Dancer in the Light is the first biography of Gerda Geddes, and is the official one, written with the support of her family and with free access to her personal papers and photographs.
As the following extracts from the book’s Prologue show, the richness of her life presented challenges for her biographer, Frank Woods
“Gerda ‘Pytt’ Geddes was a spirited and independent minded woman who led a long, full and intriguing life. When she and I agreed her story should be recorded, I envisioned a conventional biography that would follow an ordered timeline from her birth in 1917: instead it is in three separate parts, each of which, for different reasons, begins in her childhood. And I assumed that I would systematically garner the evidence from Gerda, her family, her friends and associates, from every source I could find, and weave from it a design that would illuminate the events and pattern of her life: instead there are sections where the words are exclusively hers and it reads more like autobiography. What follows goes some way towards explaining why.”
“She enjoyed telling stories and as I got to know her I began to hear about her childhood as the daughter of a prominent businessman and politician, amusing tales involving the Norwegian Royal Family, her explorations of avant-garde dance and Reichian psychoanalysis in Oslo, her wartime escape from the Gestapo, her life in the Far East, and, more than anything, her training in tai chi and the insights this had brought her. She told me of her memoir A Norwegian Childhood but she saw this as a private record for her grandchildren and did not give me a copy until we began working on her biography. That was when I began to uncover a story that is more complex than I anticipated when I set out to record the life of the woman known mainly as a tai chi pioneer.”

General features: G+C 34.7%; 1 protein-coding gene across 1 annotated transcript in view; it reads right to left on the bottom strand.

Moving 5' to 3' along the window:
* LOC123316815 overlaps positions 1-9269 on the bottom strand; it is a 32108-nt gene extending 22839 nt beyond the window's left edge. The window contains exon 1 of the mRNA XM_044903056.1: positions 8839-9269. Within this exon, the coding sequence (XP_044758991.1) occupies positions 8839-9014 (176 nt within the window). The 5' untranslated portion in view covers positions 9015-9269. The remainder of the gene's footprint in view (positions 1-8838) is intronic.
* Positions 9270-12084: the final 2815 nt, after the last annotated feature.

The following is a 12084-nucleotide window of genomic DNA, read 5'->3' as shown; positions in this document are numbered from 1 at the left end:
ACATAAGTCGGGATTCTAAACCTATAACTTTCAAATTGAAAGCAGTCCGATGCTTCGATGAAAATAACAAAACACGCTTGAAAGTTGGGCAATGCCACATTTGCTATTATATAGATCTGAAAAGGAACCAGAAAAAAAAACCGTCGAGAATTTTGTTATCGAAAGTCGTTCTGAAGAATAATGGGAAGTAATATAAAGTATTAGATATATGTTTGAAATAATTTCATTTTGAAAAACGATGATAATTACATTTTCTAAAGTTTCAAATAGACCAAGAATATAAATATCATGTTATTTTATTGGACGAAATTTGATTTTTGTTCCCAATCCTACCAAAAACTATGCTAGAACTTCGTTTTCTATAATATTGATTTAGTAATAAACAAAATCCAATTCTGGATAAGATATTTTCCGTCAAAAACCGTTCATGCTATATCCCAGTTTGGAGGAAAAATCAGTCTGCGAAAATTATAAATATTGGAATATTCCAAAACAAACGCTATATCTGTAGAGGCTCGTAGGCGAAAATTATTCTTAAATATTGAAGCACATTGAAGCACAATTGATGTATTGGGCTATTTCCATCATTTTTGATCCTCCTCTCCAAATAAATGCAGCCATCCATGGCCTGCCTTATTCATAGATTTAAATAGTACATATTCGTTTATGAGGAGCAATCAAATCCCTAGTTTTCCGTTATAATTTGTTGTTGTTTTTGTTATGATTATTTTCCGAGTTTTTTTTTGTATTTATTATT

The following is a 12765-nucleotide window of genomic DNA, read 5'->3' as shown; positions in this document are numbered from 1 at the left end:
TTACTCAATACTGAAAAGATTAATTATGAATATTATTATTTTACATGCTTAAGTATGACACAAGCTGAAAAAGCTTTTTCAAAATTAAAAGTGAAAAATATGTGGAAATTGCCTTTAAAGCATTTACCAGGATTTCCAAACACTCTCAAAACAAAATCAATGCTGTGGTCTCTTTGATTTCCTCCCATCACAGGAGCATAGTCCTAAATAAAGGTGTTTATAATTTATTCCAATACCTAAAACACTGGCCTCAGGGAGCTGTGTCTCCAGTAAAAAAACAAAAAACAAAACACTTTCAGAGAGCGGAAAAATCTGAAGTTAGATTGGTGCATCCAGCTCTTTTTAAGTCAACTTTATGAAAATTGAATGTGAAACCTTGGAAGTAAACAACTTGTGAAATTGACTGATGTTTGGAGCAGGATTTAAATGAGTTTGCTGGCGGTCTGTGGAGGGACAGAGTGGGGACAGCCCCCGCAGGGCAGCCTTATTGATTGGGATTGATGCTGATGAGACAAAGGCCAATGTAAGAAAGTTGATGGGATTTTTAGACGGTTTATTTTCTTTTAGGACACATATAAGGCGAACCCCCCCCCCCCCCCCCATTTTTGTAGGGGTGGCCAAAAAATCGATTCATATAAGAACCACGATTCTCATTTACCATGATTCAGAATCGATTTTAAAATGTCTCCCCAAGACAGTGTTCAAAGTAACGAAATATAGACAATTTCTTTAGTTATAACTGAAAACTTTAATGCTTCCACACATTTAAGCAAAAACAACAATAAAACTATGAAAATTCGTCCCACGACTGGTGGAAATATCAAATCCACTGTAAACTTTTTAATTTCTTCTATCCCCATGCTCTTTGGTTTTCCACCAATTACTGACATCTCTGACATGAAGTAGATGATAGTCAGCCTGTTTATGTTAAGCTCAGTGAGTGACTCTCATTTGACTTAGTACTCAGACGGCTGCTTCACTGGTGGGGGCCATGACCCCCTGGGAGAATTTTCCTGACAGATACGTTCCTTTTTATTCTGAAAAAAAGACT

"As I listened to the unfolding chronicle of her long life, I began to appreciate its nuances, themes and intricacies. There was a physical odyssey involving Britain, the U.S.A., war-torn Norway, Sweden, revolutionary China, Hong Kong and Britain again. Then there was the intense inner journeying as she strove to make sense of her unique human life. It became clear that a chronological narrative could not do justice to her almost ninety years of inner and outer exploration and that a more thematic design would be required. And I found it in her book Looking for the Golden Needle which in hindsight seems obvious, since it outlines her belief that tai chi contains a blueprint of human development, a birth-to-death journey in three phases. That is why this book is in three parts: Opening; Inner and Outer Journeys: and Transformation."
“Occasional short chapters called The Biographer’s Thread give the flavour of the relationship between Gerda and me as we worked on the story of her life.”top